Jeff Bezos is the world’s richest person. But he shouldn’t get too comfortable on the throne just yet.
Bezos rode a post-earnings rally in Amazon.com Inc.’s shares on Friday to take the top spot in the Bloomberg Billionaires Index. It wasn’t the first time. Bezos was king for a brief moment on July 27, but Amazon shares slid before the market closed and Bezos ended the day in second place.
The top spot on the Forbes 400 -- an annual list of the richest Americans -- has been held by just two people for the last 25 years: Bill Gates and Warren Buffett. Gates made his first appearance at No. 1 in 1992. Buffett made his first appearance a year later.
What might have seemed like a budding rivalry between two titans in 1993 turned out to be a rout. Gates has topped the list every year except 2008, when Berkshire Hathaway Inc.’s stock held up better than Microsoft Corporation’s during the financial crisis. Microsoft shares tumbled 45 percent that year, while Berkshire’s A shares were down 32 percent.
Against that backdrop, Bezos’s coronation is a big deal. Amazon’s stock surged 13.2 percent on Friday, topping out at $1,100.95 and boosting Bezos’s net worth to $93.8 billion -- a comfortable $5.1 billion better than Gates.
But Bezos’s second trip to the top in just three months may be a preview of things to come. Compared with Microsoft and Berkshire, Amazon’s business is gut-wrenchingly volatile. Since fiscal year 1995 -- the longest period for which numbers are available for all three companies -- the standard deviation of Microsoft’s and Berkshire’s annual revenue growth has been 13 percent and 26 percent, respectively. Amazon’s has been 657 percent.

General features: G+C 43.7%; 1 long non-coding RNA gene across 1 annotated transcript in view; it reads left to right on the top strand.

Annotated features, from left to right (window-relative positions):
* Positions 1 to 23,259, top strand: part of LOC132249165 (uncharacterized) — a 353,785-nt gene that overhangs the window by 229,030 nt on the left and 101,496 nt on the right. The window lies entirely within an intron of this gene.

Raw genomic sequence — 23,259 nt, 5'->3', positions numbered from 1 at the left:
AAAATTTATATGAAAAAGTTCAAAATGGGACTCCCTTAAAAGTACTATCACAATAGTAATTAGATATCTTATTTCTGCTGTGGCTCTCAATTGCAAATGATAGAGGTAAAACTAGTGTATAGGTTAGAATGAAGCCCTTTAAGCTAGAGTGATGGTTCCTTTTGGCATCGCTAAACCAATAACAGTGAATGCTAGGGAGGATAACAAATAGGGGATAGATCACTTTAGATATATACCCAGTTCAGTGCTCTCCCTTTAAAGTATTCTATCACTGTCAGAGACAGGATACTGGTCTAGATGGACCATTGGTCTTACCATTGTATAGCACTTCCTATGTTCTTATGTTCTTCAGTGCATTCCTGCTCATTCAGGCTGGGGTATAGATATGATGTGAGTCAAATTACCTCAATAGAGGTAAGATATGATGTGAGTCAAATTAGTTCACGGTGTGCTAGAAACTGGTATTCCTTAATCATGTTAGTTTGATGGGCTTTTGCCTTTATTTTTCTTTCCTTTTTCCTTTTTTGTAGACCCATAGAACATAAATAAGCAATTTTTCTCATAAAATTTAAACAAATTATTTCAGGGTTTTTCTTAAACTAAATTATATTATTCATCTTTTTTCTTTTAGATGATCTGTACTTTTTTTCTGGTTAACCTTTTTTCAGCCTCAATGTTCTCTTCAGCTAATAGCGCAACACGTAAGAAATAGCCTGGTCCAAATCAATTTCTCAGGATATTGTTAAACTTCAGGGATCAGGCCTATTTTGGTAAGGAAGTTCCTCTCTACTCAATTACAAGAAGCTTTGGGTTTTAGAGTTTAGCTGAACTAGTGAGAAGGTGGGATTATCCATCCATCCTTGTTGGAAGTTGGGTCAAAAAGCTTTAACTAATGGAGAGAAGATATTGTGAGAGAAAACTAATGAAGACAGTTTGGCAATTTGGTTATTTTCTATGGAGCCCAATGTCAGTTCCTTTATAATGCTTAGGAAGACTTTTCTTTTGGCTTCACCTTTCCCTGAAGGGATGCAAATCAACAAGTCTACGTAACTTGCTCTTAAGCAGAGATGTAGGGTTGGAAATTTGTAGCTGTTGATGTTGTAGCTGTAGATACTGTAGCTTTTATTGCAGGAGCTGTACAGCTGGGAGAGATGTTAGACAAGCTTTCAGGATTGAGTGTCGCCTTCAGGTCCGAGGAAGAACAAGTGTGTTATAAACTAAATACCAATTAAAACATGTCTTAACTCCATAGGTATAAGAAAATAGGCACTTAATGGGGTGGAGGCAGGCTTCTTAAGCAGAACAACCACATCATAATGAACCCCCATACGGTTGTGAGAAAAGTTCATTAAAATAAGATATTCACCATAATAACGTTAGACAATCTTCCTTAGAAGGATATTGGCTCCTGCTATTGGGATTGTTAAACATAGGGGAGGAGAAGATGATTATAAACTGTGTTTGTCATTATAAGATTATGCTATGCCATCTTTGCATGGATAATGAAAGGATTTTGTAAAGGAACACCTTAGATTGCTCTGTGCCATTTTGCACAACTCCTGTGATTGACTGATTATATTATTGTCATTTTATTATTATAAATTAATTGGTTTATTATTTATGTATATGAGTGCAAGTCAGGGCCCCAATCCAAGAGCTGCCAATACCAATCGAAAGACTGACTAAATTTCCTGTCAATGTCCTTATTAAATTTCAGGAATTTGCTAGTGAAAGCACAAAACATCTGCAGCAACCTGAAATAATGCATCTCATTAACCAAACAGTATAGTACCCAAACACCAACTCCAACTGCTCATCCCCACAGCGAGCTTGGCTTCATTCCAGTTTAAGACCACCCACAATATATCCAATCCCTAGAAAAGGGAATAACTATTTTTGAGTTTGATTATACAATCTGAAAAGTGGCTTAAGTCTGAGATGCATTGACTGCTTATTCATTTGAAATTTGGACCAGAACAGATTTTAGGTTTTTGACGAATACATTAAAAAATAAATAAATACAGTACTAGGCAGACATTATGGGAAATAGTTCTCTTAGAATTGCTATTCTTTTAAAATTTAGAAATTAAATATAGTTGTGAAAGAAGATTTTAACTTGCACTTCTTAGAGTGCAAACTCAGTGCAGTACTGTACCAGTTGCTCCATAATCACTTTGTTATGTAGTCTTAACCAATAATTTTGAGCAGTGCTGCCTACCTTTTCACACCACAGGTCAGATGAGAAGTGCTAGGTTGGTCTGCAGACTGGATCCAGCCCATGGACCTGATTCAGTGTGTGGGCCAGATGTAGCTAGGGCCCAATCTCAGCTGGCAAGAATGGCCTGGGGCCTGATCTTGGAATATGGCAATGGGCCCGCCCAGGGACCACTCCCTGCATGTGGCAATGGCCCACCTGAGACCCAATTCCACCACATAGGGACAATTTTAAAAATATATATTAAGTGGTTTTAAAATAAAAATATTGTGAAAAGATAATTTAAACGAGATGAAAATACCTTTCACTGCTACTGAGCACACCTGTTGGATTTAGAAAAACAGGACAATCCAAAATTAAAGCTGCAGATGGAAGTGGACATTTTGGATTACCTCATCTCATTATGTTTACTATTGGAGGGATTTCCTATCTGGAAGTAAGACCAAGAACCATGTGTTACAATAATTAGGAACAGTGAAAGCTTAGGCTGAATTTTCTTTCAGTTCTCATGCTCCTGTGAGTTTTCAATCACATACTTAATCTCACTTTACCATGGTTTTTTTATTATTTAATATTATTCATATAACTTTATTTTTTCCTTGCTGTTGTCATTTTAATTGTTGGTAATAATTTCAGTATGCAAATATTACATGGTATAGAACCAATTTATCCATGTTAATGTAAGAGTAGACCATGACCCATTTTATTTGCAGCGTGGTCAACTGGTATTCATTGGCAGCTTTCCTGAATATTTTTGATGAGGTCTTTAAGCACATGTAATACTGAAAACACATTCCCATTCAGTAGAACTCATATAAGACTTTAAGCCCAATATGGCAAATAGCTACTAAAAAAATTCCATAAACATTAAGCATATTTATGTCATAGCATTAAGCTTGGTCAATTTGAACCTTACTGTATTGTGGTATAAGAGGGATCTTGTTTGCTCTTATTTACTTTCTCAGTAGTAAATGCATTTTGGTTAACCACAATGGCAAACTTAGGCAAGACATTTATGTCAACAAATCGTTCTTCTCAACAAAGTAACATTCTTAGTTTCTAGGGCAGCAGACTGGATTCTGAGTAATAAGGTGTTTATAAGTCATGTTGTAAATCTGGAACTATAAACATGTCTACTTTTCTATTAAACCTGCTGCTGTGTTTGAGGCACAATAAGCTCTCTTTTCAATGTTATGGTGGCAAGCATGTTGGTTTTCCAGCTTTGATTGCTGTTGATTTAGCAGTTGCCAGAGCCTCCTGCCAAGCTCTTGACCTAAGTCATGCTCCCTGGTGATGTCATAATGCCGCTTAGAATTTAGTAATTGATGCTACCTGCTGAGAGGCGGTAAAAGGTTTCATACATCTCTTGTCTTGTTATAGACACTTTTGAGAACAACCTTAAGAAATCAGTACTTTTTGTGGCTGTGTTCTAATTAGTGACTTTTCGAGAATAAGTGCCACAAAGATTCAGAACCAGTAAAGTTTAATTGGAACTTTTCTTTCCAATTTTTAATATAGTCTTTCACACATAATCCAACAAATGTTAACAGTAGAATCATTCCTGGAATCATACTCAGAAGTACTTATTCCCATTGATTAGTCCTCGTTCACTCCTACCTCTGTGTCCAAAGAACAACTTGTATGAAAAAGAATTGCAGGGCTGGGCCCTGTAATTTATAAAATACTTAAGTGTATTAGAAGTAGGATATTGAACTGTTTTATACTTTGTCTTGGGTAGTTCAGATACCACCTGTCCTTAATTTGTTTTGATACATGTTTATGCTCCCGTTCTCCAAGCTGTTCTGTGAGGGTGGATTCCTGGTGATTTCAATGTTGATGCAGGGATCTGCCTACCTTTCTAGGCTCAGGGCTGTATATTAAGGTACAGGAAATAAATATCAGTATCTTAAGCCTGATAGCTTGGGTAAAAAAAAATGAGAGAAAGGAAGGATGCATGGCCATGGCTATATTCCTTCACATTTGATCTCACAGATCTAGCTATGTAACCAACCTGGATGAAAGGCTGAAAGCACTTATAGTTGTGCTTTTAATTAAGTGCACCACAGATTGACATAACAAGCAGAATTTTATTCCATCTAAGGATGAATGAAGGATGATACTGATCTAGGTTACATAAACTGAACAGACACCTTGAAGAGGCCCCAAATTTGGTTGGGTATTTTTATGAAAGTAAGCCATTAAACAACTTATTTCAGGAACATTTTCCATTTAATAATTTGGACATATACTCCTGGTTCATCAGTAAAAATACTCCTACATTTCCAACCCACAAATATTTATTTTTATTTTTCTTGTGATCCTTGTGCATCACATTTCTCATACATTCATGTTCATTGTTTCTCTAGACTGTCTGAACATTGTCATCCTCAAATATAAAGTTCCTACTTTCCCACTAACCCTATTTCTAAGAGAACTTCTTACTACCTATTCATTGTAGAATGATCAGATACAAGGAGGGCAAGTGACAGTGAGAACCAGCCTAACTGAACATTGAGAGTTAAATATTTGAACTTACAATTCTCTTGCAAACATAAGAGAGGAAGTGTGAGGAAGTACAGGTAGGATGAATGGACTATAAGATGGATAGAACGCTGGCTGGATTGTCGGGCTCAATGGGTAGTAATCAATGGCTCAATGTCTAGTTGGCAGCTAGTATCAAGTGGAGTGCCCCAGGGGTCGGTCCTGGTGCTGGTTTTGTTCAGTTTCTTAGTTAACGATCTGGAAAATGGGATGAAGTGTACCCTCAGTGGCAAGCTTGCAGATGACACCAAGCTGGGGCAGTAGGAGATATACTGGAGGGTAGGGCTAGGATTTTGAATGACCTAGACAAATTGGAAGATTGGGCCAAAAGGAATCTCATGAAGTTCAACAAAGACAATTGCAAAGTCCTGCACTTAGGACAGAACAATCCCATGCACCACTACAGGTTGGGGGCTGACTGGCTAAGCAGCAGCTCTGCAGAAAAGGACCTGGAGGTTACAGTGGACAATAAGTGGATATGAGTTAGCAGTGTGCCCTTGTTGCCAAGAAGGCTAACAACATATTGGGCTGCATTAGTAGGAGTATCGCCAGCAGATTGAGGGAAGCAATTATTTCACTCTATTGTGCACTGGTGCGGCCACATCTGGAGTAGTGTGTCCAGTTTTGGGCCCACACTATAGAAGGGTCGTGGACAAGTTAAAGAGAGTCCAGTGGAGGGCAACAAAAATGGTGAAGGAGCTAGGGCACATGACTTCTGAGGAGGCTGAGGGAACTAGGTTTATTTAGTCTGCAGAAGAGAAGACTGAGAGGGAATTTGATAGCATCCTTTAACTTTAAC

The difference in earnings volatility is smaller but still enormous. The standard deviation of Microsoft’s and Berkshire’s annual earnings growth since 1995 has been 30 percent and 110 percent, respectively, according to GAAP, or net income reported under U.S. accounting rules. Amazon’s has been 576 percent.
As goes the business, so goes the stock. The monthly standard deviation of Microsoft and Berkshire A shares has been 32 percent and 20 percent, respectively, since June 1997, while the volatility of Amazon shares has been 63 percent.
There are good reasons Amazon has been more volatile than Microsoft and Berkshire. The most obvious is that Amazon is younger. When Amazon was founded in 1994, Microsoft and Berkshire were already established.
A second is Bezos’s penchant for risky adventures. The latest example came in June when Bezos purchased Whole Foods, its biggest acquisition ever in a famously low-margin industry. Gates, by comparison, was never much of a shopper, and Buffett hunts for highly profitable companies.
And a third reason for Amazon’s volatility is leverage. Microsoft’s and Berkshire’s average debt-to-equity ratio since 1995 has been 13 percent and 25 percent, respectively, while Amazon’s has been 159 percent.
Amazon has compensated investors for the wild ride. Its stock has returned 38.1 percent annually from June 1997 through Friday, including dividends, while Microsoft and Berkshire A shares have returned 10.8 percent and 9.6 percent, respectively.
If Amazon keeps this up, Bezos will eventually be impossible to catch. But the next time Amazon’s results fall short of their lofty expectations, Mr. Market is likely to take Bezos’s throne yet again.
This column does not necessarily reflect the opinion of Bloomberg LP and its owners.
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